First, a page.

See it before it closes! Now through September 12, check out to the Thresholds’ Creative Arts Therapy Program group exhibition “Identity: Perspective on Y(OUR)selves” at the Epiphany Center for the Arts. Photo by Sydney Armstrong and Thresholds Art Therapists.
Other exhibitions I want to see are all close to each other on the Near West Side. Thresholds’ Creative Arts Therapy Program group exhibition “Identity: Perspective on Y(OUR)selves” at the Epiphany Center for the Arts, formerly the Church of the Epiphany (built in 1885), closes September 12. In nearby Greektown, the National Hellenic Museum reopens on September 26 with “Resilience,” a photo exhibition running through late December by HRH Prince Nikolaos of Greece and Denmark. I still call it the U of I Circle Campus, but it’s now the University of Illinois Chicago. Gallery 400 at the U of I Chicago hosts the travelling exhibition of the Lumpkin-Boccuzzi Family Collection of Contemporary Art, “Young, Gifted and Black,” including the works of Black artists like Kerry James Marshall, Kara Walker and Rashid Johnson, September 2-December 10.
The Chicago International Film Festival hosts “Lights, Camera, Chicago” in support of Cinema/Chicago’s programming on September 13. Photo by The Chicago International Film Festival.
The work of gifted filmmakers will be presented at Chicago’s annual local film showcase Chicago Onscreen. Films will be presented outdoors in six parks citywide August 30-September 4, or watch all of the official selections online from September 5-25. Facets plans to reopen for in-person screenings on September 17. Reeling 2021: The 39th annual Chicago LGBTQ+ International Film Festival is a hybrid of in-person and virtual screenings September 23-October 7. “Lights, Camera, CHICAGO,” supporting Cinema/Chicago’s programming, including the Chicago International Film Festival, is September 13 at Bridge 410.
Speaking of lights, Chicago has a new museum that opens in September, albeit for only eight weeks. The Neon and Light Museum, an immersive, pop-up museum, moves into the former Nacional 27 Restaurant space at 325 W Huron from September 9 to October 31.
Join the wildly popular Wright Plus Architectural Housewalk in Oak Park and River Forest on September 18. Photo by Frank Lloyd Wright.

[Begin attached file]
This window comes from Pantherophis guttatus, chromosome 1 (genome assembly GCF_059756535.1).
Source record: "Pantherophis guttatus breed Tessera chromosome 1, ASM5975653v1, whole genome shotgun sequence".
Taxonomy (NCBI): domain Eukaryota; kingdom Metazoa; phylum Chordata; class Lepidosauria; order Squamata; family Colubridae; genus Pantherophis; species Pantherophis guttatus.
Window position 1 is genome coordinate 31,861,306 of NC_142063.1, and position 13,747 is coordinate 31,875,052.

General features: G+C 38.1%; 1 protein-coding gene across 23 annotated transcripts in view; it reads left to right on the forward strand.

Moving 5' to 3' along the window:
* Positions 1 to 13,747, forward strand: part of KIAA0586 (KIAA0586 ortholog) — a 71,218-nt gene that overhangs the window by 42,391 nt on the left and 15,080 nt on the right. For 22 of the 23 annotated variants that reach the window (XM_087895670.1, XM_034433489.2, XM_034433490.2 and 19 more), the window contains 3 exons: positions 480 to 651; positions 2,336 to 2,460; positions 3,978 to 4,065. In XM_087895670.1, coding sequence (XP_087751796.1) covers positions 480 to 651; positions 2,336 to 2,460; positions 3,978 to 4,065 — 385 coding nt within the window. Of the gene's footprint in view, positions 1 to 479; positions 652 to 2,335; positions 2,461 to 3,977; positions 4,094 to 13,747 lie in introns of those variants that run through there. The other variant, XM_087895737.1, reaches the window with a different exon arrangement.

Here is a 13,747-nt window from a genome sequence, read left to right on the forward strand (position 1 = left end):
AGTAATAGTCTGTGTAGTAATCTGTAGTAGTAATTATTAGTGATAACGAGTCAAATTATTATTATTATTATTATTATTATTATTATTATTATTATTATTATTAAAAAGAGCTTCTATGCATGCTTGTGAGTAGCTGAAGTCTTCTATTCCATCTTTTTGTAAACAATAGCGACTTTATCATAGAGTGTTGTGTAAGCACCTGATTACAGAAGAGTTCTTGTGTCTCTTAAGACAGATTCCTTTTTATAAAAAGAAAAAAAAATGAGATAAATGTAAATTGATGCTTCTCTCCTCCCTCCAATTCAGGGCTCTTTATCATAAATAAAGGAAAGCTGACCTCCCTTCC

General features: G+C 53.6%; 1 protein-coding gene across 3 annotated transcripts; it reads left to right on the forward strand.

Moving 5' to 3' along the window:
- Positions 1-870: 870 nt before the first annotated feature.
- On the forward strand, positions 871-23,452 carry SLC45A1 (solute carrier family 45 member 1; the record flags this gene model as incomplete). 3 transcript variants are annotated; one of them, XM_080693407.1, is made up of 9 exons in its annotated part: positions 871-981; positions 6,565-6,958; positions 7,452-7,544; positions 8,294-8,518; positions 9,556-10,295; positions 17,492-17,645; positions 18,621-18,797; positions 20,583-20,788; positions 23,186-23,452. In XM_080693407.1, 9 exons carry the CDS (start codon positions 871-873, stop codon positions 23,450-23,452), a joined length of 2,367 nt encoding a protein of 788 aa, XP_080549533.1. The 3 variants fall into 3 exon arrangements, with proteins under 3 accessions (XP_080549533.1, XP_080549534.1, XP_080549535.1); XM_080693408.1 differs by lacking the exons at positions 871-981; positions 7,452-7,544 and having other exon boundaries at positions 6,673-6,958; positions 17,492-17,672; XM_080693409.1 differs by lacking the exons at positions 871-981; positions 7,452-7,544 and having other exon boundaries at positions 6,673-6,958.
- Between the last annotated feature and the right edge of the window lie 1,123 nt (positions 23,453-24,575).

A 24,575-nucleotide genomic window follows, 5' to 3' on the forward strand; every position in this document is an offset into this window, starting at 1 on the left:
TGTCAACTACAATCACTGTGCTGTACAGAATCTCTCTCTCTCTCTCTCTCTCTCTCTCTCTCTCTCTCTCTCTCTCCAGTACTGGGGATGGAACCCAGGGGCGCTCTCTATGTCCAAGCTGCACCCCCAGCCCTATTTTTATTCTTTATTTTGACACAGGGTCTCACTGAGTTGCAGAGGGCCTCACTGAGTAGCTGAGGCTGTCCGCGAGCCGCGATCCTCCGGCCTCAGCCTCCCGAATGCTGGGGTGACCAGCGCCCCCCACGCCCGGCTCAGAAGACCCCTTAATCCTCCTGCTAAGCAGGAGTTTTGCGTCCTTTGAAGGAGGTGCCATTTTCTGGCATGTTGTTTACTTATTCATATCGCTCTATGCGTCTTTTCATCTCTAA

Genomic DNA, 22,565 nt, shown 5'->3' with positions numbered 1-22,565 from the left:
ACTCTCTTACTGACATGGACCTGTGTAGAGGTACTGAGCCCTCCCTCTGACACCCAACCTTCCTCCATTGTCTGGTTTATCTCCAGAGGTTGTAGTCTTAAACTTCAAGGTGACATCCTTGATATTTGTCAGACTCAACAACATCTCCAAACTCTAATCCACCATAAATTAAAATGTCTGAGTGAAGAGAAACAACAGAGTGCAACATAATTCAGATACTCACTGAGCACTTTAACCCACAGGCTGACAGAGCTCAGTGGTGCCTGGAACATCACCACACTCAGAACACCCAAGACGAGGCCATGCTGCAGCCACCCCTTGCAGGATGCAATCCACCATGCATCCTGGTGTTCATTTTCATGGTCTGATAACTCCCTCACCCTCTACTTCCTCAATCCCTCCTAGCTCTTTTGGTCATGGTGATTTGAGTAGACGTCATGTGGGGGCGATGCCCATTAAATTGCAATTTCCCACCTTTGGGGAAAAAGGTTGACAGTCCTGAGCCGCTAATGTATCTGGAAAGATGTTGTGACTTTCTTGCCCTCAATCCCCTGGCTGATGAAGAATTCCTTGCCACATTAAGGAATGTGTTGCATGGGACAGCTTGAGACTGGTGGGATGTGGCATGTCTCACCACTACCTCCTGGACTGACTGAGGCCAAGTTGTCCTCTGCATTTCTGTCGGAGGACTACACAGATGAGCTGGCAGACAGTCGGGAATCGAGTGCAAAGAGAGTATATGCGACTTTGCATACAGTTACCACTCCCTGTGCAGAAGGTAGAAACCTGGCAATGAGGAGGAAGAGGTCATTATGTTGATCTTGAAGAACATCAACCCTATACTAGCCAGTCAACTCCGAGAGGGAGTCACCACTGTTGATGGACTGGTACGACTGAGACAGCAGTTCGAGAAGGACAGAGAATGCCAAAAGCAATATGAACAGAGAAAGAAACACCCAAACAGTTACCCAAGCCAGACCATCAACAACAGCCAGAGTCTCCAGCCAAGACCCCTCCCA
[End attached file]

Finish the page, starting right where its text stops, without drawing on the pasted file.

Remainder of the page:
Chicago might not be famous for its neon, like Las Vegas, but there is no question that Chicago is known for its architects and architecture. The fourth edition, “The Available City,” of the Chicago Architecture Biennial kicks off on September 17 with city-wide in-person programming and digital programming. The Frank Lloyd Wright Trust Chicago’s wildly popular Wright Plus Architectural Housewalk in Oak Park and River Forest is September 18. See “Romanticism to Ruin: Two Lost Works of Sullivan and Wright” at Wrightwood 659, September 24-November 27. The two lost works are Frank Lloyd Wright’s Larkin Building in Buffalo, New York, and Adler & Sullivan’s Garrick Theatre, which stood at 64 W Randolph in Chicago and which was demolished in 1961 for a parking garage. The Garrick was one of the buildings that sparked Chicago’s preservation movement. You can still see fragments of the Garrick in Chicago. Portrait rondels from its loggia are in the façade of The Second City, the world-famous comedy improv club, and in the wall in front of 827-831 N Dearborn. If you still need a Frank Lloyd Wright fix, then sign up for the book signing and lecture by Dr. Lisa D. Schrenk, Professor of Architectural History at the University of Arizona, concerning her new book “The Oak Park Studio of Frank Lloyd Wright” on September 16 at the University Club of Chicago.
Another place to go if you love books is the 36th annual Printers Row Lit Fest, the largest free literary event in the Midwest, at Dearborn and Polk, September 11-12. The Near South Planning Board presents this book sale that includes free literary programming from headliner Colson Whitehead, Pulitzer Prize winning author, as well as New York Times bestselling author, as well as Pulitzer Prize and National Book Circle Critics Award winners.